When the Chickens Come Home to Roost
04 July 2022
Kate Weatherly, a New Zealand transgender athlete in women’s downhill mountain biking, has spoken out against FINA’s (Fédération Internationale De Natation) new rules for trans inclusion in women’s events.
In a sense, Weatherly is right, there are bigger issues in women’s sport than the participation of a few transgender athletes.
It must be galling to people who’ve been involved in, and advocated for women’s sports, to see people who barely acknowledged its existence previously, now leaping to its defence – some of them not being for women athletes, as much as being against trans athletes.
But, like people’s knowledge of female biology having increased in line with the need to construct arguments against ideologies which minimise or even deny the material reality of reproductive sex, there’s some good in the increase in interest in women’s sports, and some of the wider issues have become better understood as a result of it.
What Weatherly, and others with a vested interest, need to realise is that way more people now see the elephant on the top of a grand piano in the corner of the room – the one that radical trans activists and allies still insist does not exist, or is just a figment of bigoted imaginations.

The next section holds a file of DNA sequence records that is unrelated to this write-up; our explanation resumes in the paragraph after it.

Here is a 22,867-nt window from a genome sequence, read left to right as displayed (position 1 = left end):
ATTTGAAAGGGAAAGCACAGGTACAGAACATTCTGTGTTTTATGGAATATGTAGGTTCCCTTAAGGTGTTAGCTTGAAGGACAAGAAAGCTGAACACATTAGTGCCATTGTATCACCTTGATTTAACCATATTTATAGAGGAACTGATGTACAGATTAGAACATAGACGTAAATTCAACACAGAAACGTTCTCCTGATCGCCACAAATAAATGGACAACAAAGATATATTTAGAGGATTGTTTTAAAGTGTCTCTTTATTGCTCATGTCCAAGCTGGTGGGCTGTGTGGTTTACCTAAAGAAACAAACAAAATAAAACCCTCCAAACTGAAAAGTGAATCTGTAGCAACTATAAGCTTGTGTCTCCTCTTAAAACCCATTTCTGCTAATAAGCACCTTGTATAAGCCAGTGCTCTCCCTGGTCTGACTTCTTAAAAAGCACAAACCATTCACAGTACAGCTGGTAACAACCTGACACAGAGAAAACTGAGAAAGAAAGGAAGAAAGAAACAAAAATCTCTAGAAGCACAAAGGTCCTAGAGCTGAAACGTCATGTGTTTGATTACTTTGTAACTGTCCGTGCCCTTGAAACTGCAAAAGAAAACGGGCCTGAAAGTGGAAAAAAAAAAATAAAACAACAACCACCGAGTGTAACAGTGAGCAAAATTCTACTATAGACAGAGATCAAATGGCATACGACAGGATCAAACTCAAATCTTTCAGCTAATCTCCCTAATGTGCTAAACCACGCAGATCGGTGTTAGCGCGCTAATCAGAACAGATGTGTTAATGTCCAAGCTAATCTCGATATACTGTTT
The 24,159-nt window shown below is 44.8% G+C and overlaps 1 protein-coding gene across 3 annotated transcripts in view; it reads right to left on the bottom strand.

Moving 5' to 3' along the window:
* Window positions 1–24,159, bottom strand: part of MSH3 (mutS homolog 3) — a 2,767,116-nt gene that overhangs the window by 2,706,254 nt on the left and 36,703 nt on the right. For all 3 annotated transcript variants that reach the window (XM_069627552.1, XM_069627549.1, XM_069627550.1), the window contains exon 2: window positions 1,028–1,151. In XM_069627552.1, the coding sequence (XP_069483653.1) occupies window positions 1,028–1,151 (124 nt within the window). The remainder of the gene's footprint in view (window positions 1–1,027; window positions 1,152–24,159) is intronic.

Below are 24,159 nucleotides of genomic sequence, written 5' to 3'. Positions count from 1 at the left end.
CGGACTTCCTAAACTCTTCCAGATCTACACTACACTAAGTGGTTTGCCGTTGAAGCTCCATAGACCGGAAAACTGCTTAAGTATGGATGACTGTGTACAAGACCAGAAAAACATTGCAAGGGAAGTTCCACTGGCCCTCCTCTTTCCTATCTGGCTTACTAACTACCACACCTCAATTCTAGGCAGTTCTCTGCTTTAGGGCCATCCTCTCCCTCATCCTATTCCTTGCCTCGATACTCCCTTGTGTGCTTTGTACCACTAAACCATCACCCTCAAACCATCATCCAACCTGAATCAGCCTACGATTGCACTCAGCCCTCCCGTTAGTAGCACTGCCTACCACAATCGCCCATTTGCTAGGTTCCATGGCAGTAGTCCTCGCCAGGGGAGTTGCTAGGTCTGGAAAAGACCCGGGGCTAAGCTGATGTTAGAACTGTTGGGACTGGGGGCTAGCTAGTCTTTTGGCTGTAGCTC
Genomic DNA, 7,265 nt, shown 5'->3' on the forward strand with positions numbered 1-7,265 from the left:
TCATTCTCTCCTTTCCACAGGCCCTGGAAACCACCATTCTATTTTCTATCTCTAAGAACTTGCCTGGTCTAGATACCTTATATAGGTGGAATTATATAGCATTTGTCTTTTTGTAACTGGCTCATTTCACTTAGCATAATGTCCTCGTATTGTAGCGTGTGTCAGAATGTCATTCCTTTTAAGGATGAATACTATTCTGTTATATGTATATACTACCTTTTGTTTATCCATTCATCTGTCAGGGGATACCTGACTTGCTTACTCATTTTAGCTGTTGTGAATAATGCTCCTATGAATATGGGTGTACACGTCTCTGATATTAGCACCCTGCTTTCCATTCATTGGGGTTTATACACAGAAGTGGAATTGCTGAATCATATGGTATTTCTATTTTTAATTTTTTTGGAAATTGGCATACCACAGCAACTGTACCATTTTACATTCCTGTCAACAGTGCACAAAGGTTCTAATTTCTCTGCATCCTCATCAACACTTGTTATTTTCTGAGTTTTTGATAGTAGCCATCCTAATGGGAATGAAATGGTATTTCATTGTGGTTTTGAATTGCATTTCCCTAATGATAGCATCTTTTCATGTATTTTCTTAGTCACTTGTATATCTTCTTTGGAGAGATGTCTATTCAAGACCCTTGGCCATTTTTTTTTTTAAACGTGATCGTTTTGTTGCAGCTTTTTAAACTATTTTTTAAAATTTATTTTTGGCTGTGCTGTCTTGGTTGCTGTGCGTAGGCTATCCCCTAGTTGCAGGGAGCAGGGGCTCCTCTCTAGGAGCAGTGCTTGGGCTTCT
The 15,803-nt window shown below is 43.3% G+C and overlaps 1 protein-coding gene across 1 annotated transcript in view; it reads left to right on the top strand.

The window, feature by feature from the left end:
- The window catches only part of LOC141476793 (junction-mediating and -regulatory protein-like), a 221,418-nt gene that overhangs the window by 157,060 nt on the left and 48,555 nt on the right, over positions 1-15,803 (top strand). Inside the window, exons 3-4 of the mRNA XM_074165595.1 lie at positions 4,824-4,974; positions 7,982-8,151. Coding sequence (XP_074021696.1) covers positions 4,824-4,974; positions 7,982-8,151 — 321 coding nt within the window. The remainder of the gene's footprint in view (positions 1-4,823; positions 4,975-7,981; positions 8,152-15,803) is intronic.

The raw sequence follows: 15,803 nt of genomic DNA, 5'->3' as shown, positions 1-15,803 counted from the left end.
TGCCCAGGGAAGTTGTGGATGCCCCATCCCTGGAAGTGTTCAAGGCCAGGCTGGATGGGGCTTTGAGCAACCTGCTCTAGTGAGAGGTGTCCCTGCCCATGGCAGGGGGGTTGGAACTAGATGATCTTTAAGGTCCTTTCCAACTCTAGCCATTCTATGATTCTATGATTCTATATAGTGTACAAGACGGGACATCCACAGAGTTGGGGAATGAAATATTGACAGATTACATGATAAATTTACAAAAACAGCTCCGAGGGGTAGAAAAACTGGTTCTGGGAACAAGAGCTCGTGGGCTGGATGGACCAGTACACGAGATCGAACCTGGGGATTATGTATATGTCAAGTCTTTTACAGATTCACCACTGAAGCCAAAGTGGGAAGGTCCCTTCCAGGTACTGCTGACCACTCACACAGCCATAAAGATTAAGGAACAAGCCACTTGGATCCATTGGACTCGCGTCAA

The elephant is sex self-ID; the piano is its under-pinning ideology.
Trans athletes’ rights to compete within women’s sports piggy-backed the case taken to the Court of Arbitration in Sport (CAS) by Dutee Chand, an intersex athlete.
The International Olympic Committee and international sports federations tried the compromise of a testosterone reduction to 10 nmols/L (four times the top of the standard reference range for natal females) for one year prior to competition.
When the successes of the push for sex self-ID emboldened radical trans athletes and allies to argue for no limits on endogenous testosterone, and for exogenous testosterone limits to be individually assessed, the IOC bureaucrats threw their hands in the air and said it was down to individual sports federations.
These trans activists argued that any forced change in a trans athlete’s body was a breach of her or his human rights, and all that should count for entry into women’s competition is a self-declared, individual sense of gender identity.
The athletic performance advantages accrued by going through a testosterone fuelled male puberty were declared to be just another set of naturally occurring physical attributes, no different in essence from Michael Phelps’ arm span or Michael Jordan’s height and reach.